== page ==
An Analysis Of Frank Mullin's Love In The Time Of Robots
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Imagine having a grandparent in a nursing home. They have dementia, and not many other family members can make time to come visit often. Thus, loneliness ensues, so the head of the nursing home decides that it would be wise to use a robot pet to soothe their pain. Alarmingly, they believe the robotic companion is a real animal, and the nursing home workers have been advised not to tell them otherwise. Does this seem ethical? How would the loved one feel if they find out that the animal is, in fact, a computer inside of a furry robot exoskeleton coded to show love and attention? These computerized companions were invented purely for fun. Others are used to soothe the elderly. One of the first in the world of these pets, a robotic seal named Paro was created after over a decade of work and millions of dollars in investments. They are coded to show love and companionship, designed for kids and older people alike. Robotic pets are unwelcome because they don’t teach responsibility to children, can isolate others from human interaction, and can be unnerving to others.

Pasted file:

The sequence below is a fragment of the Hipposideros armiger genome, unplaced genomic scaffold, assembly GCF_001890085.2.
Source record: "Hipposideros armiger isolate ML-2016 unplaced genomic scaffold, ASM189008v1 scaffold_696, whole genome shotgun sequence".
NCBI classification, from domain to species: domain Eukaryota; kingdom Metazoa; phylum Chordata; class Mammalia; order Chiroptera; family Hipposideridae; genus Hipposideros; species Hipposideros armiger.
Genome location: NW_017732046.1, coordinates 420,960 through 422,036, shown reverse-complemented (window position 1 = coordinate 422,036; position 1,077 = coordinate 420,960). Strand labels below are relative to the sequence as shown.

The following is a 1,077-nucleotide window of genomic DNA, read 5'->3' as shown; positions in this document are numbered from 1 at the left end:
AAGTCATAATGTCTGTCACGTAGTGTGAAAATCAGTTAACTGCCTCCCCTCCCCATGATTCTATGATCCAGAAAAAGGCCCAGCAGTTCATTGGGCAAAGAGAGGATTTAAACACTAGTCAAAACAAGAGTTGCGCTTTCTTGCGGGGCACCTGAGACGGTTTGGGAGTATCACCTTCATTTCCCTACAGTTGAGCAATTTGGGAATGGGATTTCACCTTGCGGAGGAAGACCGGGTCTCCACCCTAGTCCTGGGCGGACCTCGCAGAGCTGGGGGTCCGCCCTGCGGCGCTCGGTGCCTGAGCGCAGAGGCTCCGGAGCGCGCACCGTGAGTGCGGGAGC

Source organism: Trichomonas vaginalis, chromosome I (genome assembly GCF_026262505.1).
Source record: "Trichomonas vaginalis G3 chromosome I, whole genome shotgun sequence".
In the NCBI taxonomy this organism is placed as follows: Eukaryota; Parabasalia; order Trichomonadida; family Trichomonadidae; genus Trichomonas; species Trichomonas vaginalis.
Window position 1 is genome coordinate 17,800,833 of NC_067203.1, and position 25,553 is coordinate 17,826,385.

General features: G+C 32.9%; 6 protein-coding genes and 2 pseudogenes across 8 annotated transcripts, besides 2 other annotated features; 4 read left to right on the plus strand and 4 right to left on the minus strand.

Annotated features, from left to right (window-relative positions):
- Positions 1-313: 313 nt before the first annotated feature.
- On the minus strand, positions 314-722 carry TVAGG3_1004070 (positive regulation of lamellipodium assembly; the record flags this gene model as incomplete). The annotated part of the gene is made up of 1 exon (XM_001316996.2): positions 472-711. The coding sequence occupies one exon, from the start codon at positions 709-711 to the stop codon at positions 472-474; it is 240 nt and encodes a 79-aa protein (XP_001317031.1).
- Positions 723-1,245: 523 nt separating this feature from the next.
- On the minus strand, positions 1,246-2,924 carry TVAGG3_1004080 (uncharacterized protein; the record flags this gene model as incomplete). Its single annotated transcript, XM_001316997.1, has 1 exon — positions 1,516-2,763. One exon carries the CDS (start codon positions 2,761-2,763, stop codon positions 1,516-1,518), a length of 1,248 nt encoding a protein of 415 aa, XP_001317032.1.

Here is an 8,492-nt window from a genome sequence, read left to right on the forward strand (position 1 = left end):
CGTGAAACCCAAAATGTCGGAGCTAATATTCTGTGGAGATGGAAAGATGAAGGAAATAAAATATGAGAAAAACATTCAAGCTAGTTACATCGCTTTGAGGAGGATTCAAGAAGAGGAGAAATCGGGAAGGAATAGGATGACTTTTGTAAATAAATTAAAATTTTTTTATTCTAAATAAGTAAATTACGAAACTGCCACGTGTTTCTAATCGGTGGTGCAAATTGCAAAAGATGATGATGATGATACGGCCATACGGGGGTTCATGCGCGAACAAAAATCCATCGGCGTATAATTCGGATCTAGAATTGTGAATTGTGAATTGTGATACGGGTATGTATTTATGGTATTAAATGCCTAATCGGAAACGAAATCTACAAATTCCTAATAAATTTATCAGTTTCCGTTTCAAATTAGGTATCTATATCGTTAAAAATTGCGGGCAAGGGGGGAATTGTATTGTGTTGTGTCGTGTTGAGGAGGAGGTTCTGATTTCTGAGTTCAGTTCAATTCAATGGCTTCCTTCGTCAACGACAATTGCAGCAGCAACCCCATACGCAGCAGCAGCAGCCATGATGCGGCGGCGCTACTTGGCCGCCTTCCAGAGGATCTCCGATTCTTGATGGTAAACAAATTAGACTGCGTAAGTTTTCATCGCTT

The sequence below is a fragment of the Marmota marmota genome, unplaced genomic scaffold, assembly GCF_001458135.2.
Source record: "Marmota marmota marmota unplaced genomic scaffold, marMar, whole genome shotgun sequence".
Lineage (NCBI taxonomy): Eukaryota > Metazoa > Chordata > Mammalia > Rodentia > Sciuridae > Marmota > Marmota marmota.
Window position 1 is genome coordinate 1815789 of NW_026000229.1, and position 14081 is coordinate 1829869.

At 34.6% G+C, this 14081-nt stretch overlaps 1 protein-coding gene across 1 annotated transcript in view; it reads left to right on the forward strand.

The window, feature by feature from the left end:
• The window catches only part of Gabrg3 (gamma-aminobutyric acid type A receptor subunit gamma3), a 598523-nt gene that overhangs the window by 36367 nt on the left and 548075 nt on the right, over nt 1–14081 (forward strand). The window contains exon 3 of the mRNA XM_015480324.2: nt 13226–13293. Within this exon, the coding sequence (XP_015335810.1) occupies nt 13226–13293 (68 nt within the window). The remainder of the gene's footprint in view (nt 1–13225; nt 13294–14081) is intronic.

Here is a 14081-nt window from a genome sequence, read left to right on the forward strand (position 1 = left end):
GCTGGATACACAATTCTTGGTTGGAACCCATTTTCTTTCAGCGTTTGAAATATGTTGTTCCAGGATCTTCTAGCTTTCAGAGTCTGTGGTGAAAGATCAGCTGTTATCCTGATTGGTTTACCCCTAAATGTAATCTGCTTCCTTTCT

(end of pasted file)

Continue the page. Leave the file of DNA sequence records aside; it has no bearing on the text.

Initially, the technological toys in question do not teach their owners the importance of responsibility. Consider the following question Frank Mullin poses in his article Love In the Time of Robots: “...what does a child…show more content… In the video, the manager of the nursing home featured admitted that the family members of some of the elderly were disconcerted to see that their loved one believed that their robot companion was real. This is a legitimate concern because the members of the family may not want this for their elders. In contrast, these robots are proven to give comfort to those that use them. Elena Shoto conveys that robotic pets “...lowered stress levels and increase happiness.” This may be true, however it does not change the fact that many people are unsettled by robotic toys. As can be seen, they just aren't the same as flesh and blood